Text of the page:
The high elves have long been the protectors of the Warhammer World, and their homeland of Ulthuan is known for the powerful magic that surrounds it. At the heart of Ulthuan lies a magical vortex, and the mages who created it remain trapped in a space out of time, endlessly working the spell that keeps the world from becoming a seething Realm of Chaos. When Ulthuan comes under attack from the forces of Chaos and dark elves led by the Witch King and the hag sorceress, Morathi, the high elves must hold firm or face disastrous consequences. In Defenders of Ulthuan Graham McNeill tells the epic tale of the struggle between good and evil.
High Elves never really did it for me. An odd commentary for a novel I’ve written about them, I know, but it’s true. I just didn’t get what was interesting about them. They lived in perfect cities, had perfect lives and were good at everything they did. How dull was that? Of course, that was before I actually read their background, I mean really read it, and saw the rich complexity that lay beneath the superficial appearance.
I read of the betrayals, the pride, the arrogance and the heroism that underpinned everything the High Elves did. Long ago, they were split by pride and arrogance, their society brought to the brink of annihilation and their once proud race doomed to a long, lingering death. Now that just sounds cool, doesn’t it? If anything, this just hammered home to me the value of taking the time to read things properly, as so many people (myself included) often read things or watch things or hear things and only take in what we want to read/watch/hear. So many times I see people writing on message boards about books – not just mine – and think, ‘…but that’s not what it says at all. If you read it properly, it says something completely different.’ Not that that’s got much of anything to do with this novel, it’s just something that came to me as I realised my mistake with the High Elves.
Having already written one elf novel, Guardians of the Forest, I was already finding myself with a newfound respect and love for the elven background of the Warhammer World. The idea of an Elven trilogy began to form, with a novel each for the Wood, High and Dark Elves. Of course, now that Defenders of Ulthuan is a two-hander, the idea of three books seems a bit shot down, but the concept remains intact.
So, armed with this new respect for the High Elves, I decided it would be kind of fun to tell a story based on the inhabitants of Ulthuan. I’d done a short story about two High Elven brothers for the Black Library short story anthology, ‘The Cold Hand of Betrayal’, which I was pretty pleased with and had enjoyed writing. I’d left myself the option of going back to this story if I felt like it, perhaps realising that I wasn’t done with these characters – or they weren’t done with me. The story of Eldain, Caelir and the elf maid Rhianna, was one I felt had legs to go on some more. As it turned out I was right (though you don’t need to have read this story before jumping into the novel). When I began to develop the plot of this novel, I knew it had to be epic and have lots of big battles, but also had to have characters we cared about and wanted to see triumph, not just cardboard cut-outs to shout battle cries. I knew that a story like that couldn’t be jump started, it needed to take the time to build the land and the characters before plunging them into war. Thus, this novel is the first of two books set on the fair isle of Ulthuan.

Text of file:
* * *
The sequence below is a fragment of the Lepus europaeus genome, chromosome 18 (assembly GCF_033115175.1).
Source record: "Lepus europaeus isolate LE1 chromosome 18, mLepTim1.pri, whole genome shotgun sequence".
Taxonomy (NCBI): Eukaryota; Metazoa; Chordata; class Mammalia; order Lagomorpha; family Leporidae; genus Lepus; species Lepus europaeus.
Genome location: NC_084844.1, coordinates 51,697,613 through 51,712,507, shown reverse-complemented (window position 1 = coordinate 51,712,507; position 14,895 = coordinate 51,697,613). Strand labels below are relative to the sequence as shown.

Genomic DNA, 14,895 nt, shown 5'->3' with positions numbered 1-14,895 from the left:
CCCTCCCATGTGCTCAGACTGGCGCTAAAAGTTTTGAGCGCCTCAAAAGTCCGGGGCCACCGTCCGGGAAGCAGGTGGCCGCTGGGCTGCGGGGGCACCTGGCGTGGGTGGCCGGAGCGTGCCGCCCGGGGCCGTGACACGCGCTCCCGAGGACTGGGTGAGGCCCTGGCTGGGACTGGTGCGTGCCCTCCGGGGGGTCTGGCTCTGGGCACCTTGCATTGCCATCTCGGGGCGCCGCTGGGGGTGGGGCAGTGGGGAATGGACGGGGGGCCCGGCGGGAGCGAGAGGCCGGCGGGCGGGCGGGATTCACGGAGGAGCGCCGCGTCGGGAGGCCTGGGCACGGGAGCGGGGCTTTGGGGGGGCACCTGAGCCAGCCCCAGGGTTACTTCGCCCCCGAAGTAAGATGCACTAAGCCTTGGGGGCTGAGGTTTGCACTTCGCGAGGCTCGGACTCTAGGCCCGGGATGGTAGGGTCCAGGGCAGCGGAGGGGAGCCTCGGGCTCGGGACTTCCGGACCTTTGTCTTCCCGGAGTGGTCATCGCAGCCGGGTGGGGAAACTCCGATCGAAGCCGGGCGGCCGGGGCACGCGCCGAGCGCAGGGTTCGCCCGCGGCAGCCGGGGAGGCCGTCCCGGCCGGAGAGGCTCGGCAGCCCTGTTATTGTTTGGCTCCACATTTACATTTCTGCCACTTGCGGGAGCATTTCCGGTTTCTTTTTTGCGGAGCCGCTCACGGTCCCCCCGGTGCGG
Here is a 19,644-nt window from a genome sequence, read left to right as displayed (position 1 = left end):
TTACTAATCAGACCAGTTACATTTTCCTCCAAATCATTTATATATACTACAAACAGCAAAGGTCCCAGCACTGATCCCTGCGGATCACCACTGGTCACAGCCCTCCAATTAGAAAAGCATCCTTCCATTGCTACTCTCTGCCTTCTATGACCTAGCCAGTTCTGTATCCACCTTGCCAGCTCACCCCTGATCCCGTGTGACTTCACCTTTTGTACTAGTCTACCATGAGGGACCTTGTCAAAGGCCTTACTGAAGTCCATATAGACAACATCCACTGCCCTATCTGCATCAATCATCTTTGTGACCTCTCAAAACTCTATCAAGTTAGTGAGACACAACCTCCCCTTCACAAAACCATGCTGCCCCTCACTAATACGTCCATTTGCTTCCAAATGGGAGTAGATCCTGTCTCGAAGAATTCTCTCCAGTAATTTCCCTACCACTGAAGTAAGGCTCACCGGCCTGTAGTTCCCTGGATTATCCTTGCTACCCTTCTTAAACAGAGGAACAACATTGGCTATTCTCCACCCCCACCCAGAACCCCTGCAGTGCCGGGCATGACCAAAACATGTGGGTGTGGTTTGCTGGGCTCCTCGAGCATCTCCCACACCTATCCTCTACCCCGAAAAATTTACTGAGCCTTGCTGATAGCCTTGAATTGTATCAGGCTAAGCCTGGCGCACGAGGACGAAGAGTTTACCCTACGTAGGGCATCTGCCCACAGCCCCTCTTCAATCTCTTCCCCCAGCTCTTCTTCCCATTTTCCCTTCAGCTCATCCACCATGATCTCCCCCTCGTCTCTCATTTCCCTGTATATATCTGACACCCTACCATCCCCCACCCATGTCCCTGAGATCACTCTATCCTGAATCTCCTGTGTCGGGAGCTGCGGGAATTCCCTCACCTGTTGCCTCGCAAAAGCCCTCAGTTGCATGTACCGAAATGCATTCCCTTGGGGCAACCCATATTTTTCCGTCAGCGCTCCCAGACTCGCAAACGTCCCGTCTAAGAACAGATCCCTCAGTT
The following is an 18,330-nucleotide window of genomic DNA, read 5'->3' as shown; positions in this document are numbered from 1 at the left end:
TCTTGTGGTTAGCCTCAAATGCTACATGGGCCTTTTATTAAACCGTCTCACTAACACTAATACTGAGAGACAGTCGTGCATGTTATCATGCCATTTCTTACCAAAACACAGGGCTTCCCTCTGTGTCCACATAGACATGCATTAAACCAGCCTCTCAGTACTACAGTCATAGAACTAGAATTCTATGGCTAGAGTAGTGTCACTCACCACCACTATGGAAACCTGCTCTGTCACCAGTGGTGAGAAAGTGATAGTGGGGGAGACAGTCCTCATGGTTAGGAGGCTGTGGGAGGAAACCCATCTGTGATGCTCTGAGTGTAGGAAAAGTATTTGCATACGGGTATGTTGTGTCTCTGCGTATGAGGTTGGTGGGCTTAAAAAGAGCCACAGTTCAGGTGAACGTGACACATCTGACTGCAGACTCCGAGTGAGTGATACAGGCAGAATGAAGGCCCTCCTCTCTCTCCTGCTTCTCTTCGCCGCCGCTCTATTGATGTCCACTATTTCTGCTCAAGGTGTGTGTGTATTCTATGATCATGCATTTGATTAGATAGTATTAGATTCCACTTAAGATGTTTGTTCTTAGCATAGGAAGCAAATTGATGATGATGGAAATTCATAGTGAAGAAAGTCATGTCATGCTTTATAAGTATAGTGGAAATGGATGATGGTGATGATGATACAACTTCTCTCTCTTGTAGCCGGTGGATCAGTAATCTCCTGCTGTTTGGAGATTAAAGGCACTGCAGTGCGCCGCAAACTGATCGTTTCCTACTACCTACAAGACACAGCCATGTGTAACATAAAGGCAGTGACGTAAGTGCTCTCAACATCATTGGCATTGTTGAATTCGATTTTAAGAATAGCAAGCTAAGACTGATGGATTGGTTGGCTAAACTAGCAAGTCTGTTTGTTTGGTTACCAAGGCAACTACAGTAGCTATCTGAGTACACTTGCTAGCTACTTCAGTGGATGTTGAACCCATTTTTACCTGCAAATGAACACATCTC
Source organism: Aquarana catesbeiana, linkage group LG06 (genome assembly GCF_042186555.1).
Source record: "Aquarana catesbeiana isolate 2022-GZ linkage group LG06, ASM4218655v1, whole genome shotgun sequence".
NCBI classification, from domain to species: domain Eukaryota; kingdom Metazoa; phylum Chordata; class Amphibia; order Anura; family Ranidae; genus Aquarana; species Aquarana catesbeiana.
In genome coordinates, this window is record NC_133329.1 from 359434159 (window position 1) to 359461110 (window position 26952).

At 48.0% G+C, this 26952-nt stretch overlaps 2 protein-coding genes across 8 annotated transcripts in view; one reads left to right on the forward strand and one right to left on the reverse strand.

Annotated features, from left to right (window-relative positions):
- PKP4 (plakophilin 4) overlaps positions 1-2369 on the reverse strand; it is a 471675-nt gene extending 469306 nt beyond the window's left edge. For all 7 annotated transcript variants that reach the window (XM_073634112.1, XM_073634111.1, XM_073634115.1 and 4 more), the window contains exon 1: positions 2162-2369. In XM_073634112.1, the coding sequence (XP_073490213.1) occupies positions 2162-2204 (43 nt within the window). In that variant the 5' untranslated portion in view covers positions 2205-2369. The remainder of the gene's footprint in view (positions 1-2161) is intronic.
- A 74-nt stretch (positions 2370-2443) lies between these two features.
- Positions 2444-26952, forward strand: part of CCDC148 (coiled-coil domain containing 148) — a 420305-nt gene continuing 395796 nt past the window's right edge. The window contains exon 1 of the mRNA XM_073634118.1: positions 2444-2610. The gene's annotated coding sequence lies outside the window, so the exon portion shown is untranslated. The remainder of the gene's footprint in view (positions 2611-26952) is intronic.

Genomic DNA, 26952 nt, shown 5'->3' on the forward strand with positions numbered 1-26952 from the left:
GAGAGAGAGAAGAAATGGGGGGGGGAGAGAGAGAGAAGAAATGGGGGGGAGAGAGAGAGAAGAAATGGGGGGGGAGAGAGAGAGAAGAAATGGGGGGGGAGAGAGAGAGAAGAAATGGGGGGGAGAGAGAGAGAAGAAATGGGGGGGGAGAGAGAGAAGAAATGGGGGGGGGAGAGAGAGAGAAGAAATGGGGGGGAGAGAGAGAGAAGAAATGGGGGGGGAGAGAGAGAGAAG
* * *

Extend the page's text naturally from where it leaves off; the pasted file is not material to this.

I think any of the Warhammer races, whenever they appear in print for the first time in a novel, should be as archetypal as possible, so I planned out how to show the High Elves in all the glory of their shimmering host, but also to explore their melancholy. Of course this meant pitting them against their ancient kin-foes of the Dark Elves, but that was all good too, as I loved the silken, razor-edged darkness of the Druchii. They make perfect foils for the noble High Elves, and are great fun to write. As the plot began to develop, it was clear that it was something big and that some of the more famous characters needed to be included. I didn’t want the book to read like a who’s who of Ulthuan, but the events I was telling were so important to the isle of the elves that it would have been difficult to justify why they weren’t there. So, take a bow Teclis, Tyrion, Eltharion and the Everqueen. There’s more, but I wouldn’t want to spoil the surprises I have in store for the next book, Sons of Ellyrion.
I loved writing this novel, as it just seemed to flow from my head and onto the keyboard. I loved the journeys the characters took and loved exploring such a beautiful land with them. And, yeah, I felt sad when bad things happened to them, but let’s not go down that road just yet, as I don’t want you picking up the book thinking it’s all gloom and doom. Far from it. Inside, you’ll find magic, heroism, nobility, courage and honour. But more than that, you’ll find terror, battle and betrayal. All the great ingredients of adventure.